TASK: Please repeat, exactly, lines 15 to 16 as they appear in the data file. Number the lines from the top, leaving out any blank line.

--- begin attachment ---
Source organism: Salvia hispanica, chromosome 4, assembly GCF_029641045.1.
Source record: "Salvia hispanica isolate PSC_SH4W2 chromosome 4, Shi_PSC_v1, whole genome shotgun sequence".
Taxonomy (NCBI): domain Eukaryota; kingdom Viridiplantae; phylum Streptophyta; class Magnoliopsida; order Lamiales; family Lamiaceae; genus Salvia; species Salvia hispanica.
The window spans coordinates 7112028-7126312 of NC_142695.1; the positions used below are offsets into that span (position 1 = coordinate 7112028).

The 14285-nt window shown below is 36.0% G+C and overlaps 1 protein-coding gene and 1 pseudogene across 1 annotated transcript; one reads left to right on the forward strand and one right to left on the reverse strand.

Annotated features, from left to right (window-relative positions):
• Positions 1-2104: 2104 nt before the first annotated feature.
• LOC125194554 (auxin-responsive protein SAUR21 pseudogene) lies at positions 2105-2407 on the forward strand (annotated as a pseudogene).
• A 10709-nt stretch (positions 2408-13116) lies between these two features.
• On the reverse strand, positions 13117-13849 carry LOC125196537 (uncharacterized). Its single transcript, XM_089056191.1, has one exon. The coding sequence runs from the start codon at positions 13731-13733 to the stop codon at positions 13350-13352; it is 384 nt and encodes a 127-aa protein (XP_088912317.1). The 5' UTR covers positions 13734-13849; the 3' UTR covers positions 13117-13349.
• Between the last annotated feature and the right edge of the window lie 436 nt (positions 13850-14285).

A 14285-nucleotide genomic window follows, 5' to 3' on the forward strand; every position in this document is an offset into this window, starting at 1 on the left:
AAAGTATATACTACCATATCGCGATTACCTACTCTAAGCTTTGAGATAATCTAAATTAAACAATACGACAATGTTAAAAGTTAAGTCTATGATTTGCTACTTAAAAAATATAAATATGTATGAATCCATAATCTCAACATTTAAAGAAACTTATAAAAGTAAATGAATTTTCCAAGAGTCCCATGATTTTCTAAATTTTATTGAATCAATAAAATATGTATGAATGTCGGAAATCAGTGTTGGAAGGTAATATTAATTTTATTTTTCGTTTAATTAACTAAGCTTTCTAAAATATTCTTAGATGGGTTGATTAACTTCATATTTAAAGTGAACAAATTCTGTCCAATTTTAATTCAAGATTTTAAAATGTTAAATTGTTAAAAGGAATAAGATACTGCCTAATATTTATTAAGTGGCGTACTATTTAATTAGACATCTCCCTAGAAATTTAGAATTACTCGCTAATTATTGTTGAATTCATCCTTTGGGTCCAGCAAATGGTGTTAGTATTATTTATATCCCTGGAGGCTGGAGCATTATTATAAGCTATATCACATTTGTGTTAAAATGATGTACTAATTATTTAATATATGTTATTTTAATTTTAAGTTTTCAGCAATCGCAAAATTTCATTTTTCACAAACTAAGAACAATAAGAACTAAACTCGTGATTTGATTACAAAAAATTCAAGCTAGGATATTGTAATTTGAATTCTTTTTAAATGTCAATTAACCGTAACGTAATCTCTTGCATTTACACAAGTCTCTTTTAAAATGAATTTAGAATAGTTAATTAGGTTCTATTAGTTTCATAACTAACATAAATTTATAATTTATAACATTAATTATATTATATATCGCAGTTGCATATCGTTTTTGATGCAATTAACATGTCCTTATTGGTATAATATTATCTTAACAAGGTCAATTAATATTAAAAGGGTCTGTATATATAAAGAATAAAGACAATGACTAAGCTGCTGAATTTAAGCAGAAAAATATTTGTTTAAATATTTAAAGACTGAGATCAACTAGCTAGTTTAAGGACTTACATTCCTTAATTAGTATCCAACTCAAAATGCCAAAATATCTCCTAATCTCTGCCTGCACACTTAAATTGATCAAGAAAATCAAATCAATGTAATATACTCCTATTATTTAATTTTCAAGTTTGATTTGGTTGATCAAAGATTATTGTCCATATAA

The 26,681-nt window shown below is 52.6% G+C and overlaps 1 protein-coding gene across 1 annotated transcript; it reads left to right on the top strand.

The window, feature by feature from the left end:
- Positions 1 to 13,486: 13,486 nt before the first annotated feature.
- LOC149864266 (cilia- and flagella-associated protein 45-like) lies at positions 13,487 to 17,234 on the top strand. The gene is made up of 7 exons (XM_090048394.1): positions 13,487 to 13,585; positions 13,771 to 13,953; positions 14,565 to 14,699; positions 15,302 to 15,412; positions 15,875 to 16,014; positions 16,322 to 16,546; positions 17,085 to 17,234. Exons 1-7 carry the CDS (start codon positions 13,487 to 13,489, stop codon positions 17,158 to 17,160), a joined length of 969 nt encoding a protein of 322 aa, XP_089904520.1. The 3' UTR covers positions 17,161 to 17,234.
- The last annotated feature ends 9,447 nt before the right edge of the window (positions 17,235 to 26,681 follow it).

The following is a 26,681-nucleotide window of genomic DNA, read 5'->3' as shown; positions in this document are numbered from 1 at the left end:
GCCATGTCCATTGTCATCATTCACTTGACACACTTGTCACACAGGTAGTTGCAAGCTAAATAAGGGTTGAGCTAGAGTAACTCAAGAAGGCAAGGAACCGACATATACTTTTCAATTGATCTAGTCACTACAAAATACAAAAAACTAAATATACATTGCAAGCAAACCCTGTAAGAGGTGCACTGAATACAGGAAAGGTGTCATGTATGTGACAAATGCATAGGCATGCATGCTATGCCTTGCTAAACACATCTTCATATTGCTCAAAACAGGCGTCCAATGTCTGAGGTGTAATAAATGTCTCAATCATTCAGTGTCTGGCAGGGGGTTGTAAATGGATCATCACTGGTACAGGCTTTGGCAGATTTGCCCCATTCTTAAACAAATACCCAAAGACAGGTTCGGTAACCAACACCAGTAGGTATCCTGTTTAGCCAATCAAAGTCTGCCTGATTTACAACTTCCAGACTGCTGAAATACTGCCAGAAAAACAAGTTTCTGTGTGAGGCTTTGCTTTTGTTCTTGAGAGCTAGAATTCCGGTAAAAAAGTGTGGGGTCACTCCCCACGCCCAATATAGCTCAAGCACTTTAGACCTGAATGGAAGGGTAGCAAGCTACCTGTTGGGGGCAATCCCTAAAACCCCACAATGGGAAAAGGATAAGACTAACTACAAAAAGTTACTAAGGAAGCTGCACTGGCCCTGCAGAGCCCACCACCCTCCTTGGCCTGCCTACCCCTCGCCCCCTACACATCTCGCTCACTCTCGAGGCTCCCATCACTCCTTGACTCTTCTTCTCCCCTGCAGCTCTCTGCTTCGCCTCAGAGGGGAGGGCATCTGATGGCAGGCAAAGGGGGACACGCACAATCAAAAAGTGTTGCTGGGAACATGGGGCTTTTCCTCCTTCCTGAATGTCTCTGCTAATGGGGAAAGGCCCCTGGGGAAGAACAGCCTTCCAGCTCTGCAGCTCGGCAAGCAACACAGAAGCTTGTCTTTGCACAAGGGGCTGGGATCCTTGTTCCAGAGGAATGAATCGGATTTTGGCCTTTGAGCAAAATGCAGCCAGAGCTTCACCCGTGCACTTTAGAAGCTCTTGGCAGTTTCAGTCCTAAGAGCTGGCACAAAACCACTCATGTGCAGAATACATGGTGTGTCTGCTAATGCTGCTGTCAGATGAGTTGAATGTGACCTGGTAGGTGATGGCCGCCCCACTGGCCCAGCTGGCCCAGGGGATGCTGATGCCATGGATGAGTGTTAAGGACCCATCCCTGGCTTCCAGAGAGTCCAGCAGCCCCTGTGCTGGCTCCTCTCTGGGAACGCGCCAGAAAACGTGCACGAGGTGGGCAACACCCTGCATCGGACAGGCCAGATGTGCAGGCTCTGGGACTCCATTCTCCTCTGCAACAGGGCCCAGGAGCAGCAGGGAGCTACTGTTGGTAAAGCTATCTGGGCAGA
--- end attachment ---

The window, feature by feature from the left end:
- Positions 1 to 13,486: 13,486 nt before the first annotated feature.